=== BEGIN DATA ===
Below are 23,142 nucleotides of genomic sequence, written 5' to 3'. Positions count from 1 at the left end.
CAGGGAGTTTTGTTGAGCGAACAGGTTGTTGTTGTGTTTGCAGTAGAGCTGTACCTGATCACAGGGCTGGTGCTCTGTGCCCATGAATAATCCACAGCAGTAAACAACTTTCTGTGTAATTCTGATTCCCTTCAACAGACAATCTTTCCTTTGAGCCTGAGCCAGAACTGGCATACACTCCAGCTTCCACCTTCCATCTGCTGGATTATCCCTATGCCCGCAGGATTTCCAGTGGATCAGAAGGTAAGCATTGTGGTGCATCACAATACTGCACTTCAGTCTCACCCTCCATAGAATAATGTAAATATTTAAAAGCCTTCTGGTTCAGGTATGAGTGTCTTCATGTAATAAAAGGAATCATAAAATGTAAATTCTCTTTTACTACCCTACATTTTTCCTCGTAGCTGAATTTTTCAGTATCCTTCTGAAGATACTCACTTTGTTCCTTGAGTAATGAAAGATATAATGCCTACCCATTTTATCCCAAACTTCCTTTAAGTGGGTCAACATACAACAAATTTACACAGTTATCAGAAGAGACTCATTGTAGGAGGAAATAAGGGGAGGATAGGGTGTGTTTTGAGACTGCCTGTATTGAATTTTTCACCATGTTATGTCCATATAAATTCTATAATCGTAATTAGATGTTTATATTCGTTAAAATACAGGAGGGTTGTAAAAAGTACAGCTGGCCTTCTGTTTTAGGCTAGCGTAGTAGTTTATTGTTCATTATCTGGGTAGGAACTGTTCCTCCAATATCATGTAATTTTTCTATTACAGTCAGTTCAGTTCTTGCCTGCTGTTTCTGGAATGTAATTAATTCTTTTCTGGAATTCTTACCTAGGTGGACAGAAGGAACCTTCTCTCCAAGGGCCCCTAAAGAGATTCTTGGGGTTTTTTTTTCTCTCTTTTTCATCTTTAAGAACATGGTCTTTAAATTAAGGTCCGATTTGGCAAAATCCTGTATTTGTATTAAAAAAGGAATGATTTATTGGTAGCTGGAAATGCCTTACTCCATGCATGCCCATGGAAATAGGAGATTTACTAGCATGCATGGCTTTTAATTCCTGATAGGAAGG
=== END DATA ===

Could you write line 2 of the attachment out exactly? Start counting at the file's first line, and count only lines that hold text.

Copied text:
CAGGGAGTTTTGTTGAGCGAACAGGTTGTTGTTGTGTTTGCAGTAGAGCTGTACCTGATCACAGGGCTGGTGCTCTGTGCCCATGAATAATCCACAGCAGTAAACAACTTTCTGTGTAATTCTGATTCCCTTCAACAGACAATCTTTCCTTTGAGCCTGAGCCAGAACTGGCATACACTCCAGCTTCCACCTTCCATCTGCTGGATTATCCCTATGCCCGCAGGATTTCCAGTGGATCAGAAGGTAAGCATTGTGGTGCATCACAATACTGCACTTCAGTCTCACCCTCCATAGAATAATGTAAATATTTAAAAGCCTTCTGGTTCAGGTATGAGTGTCTTCATGTAATAAAAGGAATCATAAAATGTAAATTCTCTTTTACTACCCTACATTTTTCCTCGTAGCTGAATTTTTCAGTATCCTTCTGAAGATACTCACTTTGTTCCTTGAGTAATGAAAGATATAATGCCTACCCATTTTATCCCAAACTTCCTTTAAGTGGGTCAACATACAACAAATTTACACAGTTATCAGAAGAGACTCATTGTAGGAGGAAATAAGGGGAGGATAGGGTGTGTTTTGAGACTGCCTGTATTGAATTTTTCACCATGTTATGTCCATATAAATTCTATAATCGTAATTAGATGTTTATATTCGTTAAAATACAGGAGGGTTGTAAAAAGTACAGCTGGCCTTCTGTTTTAGGCTAGCGTAGTAGTTTATTGTTCATTATCTGGGTAGGAACTGTTCCTCCAATATCATGTAATTTTTCTATTACAGTCAGTTCAGTTCTTGCCTGCTGTTTCTGGAATGTAATTAATTCTTTTCTGGAATTCTTACCTAGGTGGACAGAAGGAACCTTCTCTCCAAGGGCCCCTAAAGAGATTCTTGGGGTTTTTTTTTCTCTCTTTTTCATCTTTAAGAACATGGTCTTTAAATTAAGGTCCGATTTGGCAAAATCCTGTATTTGTATTAAAAAAGGAATGATTTATTGGTAGCTGGAAATGCCTTACTCCATGCATGCCCATGGAAATAGGAGATTTACTAGCATGCATGGCTTTTAATTCCTGATAGGAAGG